Graphic: Susan Markwell and Maree Cummins with an RFDS aircraft
It’s rare for any employee to achieve 30 years’ service in one organisation, but rarer still for two employees to be celebrating the milestone on the same day.
The Royal Flying Doctor Service (Queensland Section) (RFDS) was honoured to celebrate this outstanding achievement by Flight Nurses Maree Cummins (Brisbane) and Susan Markwell (Cairns).
Both nurses began working with the RFDS in 1987 but were employed by Queensland Health’s Division of Child Health at the time.
On 4 February 1991, Ms Cummins and Ms Markwell officially became RFDS employees, thus signalling the beginning of an era for both women and the organisation they have enriched.
Both Flight Nurses reflect on their experiences below.
Maree Cummins, Brisbane
What made you want to apply for a role with the RFDS?
I was employed by Queensland Health in Mount Isa prior to 1991 and worked with the RFDS providing Child and Family Health Clinics and on emergency evacuations. The RFDS didn’t employ nurses at the time, but when that changed, I applied.
What are your most memorable experiences working for the RFDS?
Too many to list — from the birth of babies at remote locations, to being part of the response to disasters such as the Bali bombings and other mass casualty events.
I remember responding, along with an RFDS Doctor and Pilot, to a burns victim at a remote camp site in far north-west Queensland in the middle of the night. The patient had sustained critical injuries. Some months later when I was working at the Royal Brisbane and Women's Hospital (RBWH) it was great to hear that he was recovering well despite his horrific injuries.
I once travelled to another base to cover a shift at short notice and was called to a primary response at the property of a relative.
Being involved in fundraising for RFDS provided me with opportunities to meet and work with so many good people. I even met a well-known Australian singer on the road outside Burketown through the RFDS!
What do you enjoy most about your role?
The people, the variety and the unknown. There’s the challenge of providing medical care equivalent to intensive care unit standards in regional, rural and remote Queensland, while working outside the hospital environment. The view from my office in the air is also hard to beat.
I am very grateful for all the opportunities that working with the RFDS has provided. The RFDS is very supportive with ongoing professional development for nurses. For example, the Service supported me to move from Mount Isa to Brisbane to complete critical care studies and then later when completing my nurse practitioner studies.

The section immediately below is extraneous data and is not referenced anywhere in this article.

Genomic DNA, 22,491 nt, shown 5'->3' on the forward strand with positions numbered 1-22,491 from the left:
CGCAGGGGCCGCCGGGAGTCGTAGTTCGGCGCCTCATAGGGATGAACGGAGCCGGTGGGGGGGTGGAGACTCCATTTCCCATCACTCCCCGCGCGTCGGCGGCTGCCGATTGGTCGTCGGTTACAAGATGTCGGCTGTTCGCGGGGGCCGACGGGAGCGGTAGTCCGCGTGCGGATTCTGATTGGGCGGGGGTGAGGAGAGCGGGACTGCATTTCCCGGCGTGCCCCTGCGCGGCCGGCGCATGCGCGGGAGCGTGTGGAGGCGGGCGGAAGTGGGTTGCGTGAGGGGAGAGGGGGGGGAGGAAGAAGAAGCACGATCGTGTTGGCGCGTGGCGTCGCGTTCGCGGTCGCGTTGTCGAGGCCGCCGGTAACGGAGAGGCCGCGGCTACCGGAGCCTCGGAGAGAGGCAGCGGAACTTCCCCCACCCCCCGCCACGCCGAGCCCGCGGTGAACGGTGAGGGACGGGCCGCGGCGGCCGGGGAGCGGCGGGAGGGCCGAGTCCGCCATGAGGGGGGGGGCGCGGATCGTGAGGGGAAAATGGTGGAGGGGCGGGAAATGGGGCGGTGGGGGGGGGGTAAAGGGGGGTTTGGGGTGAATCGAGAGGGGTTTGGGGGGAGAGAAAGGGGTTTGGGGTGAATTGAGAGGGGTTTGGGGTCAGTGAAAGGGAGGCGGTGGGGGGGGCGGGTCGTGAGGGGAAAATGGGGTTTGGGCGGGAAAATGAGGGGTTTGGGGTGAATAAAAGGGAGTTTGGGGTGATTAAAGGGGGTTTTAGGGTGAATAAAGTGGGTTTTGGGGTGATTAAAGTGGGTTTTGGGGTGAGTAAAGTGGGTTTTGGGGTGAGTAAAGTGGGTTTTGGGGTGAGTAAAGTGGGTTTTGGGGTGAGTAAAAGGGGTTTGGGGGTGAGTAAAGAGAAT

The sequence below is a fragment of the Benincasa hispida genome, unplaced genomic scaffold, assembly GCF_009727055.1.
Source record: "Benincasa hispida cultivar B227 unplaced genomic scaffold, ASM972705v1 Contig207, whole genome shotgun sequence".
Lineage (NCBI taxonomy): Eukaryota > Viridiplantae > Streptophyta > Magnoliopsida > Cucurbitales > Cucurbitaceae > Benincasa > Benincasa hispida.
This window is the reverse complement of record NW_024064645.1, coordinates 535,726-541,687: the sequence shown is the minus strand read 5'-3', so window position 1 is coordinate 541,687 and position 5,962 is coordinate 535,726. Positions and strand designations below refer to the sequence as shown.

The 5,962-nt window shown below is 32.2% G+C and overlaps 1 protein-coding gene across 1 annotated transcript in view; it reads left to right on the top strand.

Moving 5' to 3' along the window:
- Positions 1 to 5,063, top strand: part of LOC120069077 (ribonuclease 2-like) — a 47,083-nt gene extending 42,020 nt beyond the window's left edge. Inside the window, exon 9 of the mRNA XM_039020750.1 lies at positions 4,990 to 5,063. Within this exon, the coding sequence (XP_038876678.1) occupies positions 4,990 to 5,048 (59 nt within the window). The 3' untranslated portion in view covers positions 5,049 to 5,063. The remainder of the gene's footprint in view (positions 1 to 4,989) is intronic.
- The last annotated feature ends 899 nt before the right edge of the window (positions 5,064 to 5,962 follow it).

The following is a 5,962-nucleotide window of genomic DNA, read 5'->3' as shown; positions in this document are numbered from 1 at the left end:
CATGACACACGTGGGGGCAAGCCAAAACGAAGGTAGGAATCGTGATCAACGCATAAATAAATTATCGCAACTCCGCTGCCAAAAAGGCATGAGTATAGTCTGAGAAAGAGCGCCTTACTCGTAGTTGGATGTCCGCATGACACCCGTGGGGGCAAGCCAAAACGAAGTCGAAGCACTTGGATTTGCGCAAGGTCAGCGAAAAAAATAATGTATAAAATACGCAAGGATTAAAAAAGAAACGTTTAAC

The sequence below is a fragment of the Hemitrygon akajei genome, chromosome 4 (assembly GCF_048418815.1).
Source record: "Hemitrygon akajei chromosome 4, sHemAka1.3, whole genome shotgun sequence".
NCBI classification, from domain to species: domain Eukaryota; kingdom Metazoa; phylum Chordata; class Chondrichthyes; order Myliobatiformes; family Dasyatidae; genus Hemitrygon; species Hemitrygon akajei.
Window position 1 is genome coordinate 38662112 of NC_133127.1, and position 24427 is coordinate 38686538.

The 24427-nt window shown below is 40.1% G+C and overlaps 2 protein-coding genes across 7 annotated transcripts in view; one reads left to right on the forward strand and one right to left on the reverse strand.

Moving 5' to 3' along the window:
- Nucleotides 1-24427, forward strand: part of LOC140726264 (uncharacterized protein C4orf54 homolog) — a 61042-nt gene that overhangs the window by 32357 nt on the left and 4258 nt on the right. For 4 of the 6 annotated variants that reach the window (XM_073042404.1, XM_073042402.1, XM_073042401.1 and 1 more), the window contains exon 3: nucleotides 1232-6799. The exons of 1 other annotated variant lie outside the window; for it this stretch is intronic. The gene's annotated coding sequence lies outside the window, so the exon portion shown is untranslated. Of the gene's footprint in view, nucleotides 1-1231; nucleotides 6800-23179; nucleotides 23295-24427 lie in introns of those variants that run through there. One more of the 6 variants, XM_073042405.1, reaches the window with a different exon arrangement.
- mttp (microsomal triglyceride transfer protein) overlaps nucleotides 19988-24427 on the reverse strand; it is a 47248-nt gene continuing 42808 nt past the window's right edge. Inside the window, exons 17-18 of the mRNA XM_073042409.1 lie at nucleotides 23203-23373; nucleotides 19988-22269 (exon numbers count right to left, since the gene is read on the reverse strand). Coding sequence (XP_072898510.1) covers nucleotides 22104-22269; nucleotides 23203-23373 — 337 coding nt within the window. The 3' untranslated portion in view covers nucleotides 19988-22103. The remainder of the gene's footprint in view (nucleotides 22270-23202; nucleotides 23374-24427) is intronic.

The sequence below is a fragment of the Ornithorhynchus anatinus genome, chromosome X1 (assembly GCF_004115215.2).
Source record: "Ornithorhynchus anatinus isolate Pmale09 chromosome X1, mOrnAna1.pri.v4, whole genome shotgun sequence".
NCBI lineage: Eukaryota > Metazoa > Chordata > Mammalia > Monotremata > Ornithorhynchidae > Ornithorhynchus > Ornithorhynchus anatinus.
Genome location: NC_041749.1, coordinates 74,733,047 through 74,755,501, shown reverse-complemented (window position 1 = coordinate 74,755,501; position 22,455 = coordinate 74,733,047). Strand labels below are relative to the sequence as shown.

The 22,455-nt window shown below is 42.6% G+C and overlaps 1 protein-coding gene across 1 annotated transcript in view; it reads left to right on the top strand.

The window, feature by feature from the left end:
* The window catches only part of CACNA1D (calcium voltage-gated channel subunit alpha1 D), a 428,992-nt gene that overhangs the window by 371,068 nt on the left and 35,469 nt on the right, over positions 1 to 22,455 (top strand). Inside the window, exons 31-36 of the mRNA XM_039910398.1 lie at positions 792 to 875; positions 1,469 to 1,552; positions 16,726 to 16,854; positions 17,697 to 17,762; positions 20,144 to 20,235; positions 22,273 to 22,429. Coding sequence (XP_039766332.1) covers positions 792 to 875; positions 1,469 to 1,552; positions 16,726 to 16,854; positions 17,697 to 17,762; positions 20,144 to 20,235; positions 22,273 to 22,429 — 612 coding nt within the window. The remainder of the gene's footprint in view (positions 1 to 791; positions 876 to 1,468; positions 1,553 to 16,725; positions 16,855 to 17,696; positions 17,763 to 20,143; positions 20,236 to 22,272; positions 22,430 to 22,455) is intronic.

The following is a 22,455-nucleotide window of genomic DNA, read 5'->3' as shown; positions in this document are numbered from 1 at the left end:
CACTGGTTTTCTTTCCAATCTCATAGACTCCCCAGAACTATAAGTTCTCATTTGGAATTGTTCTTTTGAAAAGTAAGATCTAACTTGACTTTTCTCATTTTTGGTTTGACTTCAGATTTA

Susan Markwell, Cairns
What was it like working in rural and remote nursing in Charleville at the start of your career?
The country lifestyle, people and the diversity were fascinating. That was where my passion for rural nursing developed. As the only nurse working in isolation, the work was 24/7 on-call, using initiative to organise the clinics and arrange patient evacuations. It has remained a worthwhile and long-lasting challenge.
In 1990 I moved to RFDS in Cairns in a child health and evacuation role, servicing areas such as Far North Queensland and Cape York Peninsula, including four large Indigenous communities. My passion only grew from there.
What does your current role with the RFDS entail?
You know when your shift starts, however, you never really know when you will finish or where you will be going. Currently, as a Flight Nurse, I do emergency evacuations as part of the Cairns RFDS team. The roster is based on 12-hour shifts, either day or nights. No day is typical.
What changes have you witnessed throughout your 30 years with the RFDS?
The development and expansion of RFDS (Queensland Section) services to seven medical bases, a dental unit and mental health programs, demonstrates the strength and flexibility of the RFDS to remain vitally important to the communities we serve.
The Cairns region is responsible for establishing several play groups, educational field day events for remote communities and has achieved some of the highest rate of immunisations in Australia. It has been exciting work to make these and other projects viable, valid and instrumental in improving the services which the RFDS provides.
Do you have any advice for aspiring flight nurses?
This is one of the best nursing jobs if you want to work hard in a challenging and exciting environment of constant change. Attaining the necessary qualifications can be daunting — but definitely rewarding.